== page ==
Also coming up is the Center for Adoption Policy’s Annual Adoption Law and Policy Conference.  This will take place at the New York Law School on Friday, March 5th.  Their keynote speaker, Dr. Charles Nelson, will speak about Deficits, Intervention and Recovery after Severe Social Neglect in Romanian Orphans.  View the agenda and register, or you can visit their website.

Please feel free to comment to add information about other adoption conferences, or to share feedback if you’ve attended previous conferences from JCICS or CAP. 

Op-Ed on Haiti’s Orphans from CCAI’S Executive Director

Orphan Children of Haiti Deserve a Future

Since last week’s devastating earthquake, the Congressional Coalition on Adoption Institute (CCAI) has been engaged in helping Members of Congress in developing an appropriate response to the immediate and long term needs of Haiti’s orphaned children.   Within hours of this tragedy, Congressional offices were flooded with offers of help for orphans and requests for media interviews on this subject have been unending. As I watch all of this unfold, I find myself with mixed emotions.  On one hand, I am happy to see the world so keenly focused on the needs of orphan children.   On the other, I am perplexed as to why it has to take a natural disaster for the world to focus on a problem that has existed for some time.  As has been reported, there were 380,000 orphans in Haiti when the earthquake occurred (UNICEF, 2007).   To put that into perspective, that is a population higher than that of Pittsburgh.  A small portion of these children found refuge in the country’s 184 licensed orphanages, while the vast majority was condemned to a life on the streets.  How they were orphaned is also no mystery.  Like in so many other places, it was poverty, war, disease and cultural norms, which forced their families to abandon them.   And these conditions are only going to be made worse by recent events.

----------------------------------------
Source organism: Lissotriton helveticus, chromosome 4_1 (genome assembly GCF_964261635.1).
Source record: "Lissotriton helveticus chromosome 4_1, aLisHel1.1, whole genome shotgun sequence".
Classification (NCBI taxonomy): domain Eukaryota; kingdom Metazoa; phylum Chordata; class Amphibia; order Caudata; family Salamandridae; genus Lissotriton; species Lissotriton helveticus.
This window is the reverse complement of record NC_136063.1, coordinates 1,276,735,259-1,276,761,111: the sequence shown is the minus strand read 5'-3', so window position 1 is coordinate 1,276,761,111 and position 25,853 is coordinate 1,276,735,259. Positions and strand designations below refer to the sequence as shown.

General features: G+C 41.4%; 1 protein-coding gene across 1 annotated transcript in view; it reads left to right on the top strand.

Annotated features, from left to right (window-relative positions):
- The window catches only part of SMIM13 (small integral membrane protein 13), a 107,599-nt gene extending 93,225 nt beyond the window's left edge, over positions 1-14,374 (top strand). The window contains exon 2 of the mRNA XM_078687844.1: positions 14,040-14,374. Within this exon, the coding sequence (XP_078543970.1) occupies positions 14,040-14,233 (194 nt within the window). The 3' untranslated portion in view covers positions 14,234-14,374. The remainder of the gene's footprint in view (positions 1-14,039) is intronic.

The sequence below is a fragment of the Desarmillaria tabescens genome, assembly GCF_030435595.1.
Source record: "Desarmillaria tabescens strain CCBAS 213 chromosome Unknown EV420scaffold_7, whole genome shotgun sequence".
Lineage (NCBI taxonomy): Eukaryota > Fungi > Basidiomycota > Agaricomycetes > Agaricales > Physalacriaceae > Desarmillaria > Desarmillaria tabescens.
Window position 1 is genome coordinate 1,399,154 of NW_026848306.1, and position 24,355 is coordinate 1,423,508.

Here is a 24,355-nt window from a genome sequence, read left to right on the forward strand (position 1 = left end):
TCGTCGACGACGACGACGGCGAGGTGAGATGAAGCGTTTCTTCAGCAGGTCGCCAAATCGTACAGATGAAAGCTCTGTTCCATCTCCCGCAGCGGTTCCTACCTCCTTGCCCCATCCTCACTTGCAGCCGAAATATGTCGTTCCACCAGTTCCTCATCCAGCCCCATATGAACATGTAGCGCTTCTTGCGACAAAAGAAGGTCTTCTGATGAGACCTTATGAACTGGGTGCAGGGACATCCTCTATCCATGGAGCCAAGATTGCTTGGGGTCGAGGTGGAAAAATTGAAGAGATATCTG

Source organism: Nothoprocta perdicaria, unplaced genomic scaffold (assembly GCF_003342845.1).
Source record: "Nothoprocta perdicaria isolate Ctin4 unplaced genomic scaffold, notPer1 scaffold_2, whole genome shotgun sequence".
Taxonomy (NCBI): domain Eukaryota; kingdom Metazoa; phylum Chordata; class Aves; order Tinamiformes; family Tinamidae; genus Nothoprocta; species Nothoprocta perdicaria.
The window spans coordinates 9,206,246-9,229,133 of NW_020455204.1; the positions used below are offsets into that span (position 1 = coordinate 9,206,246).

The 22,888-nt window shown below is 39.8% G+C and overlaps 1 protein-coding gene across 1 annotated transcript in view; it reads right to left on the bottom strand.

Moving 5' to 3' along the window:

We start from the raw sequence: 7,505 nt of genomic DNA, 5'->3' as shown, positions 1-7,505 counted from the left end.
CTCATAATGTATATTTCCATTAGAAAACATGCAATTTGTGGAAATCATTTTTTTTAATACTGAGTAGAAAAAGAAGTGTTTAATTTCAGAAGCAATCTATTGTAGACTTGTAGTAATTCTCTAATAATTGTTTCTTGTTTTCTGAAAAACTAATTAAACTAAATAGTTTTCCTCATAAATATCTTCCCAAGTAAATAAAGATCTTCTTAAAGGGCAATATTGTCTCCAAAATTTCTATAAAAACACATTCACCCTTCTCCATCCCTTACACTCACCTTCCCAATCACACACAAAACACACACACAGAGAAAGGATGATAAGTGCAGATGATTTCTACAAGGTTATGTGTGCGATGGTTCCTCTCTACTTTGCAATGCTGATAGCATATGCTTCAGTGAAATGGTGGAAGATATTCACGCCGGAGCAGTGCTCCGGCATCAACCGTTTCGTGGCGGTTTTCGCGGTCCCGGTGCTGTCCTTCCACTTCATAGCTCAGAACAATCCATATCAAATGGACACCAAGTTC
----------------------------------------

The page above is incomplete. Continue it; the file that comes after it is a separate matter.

When Katrina hit the Gulf Coast nearly five years ago, our country learned many lessons.  One thing we learned was that after a disaster of this magnitude you can do one of two things.  You can spend your time and resources to rebuild a place to be the same as it was before or you can use the opportunity to begin anew.  Take for example the public education system in New Orleans.   In the five years since the storm, Louisiana leaders have used the combination of an unprecedented level of national investment, innovative best practices, and reform minded leadership to put New Orleans public schools on track to become the best in our Nation.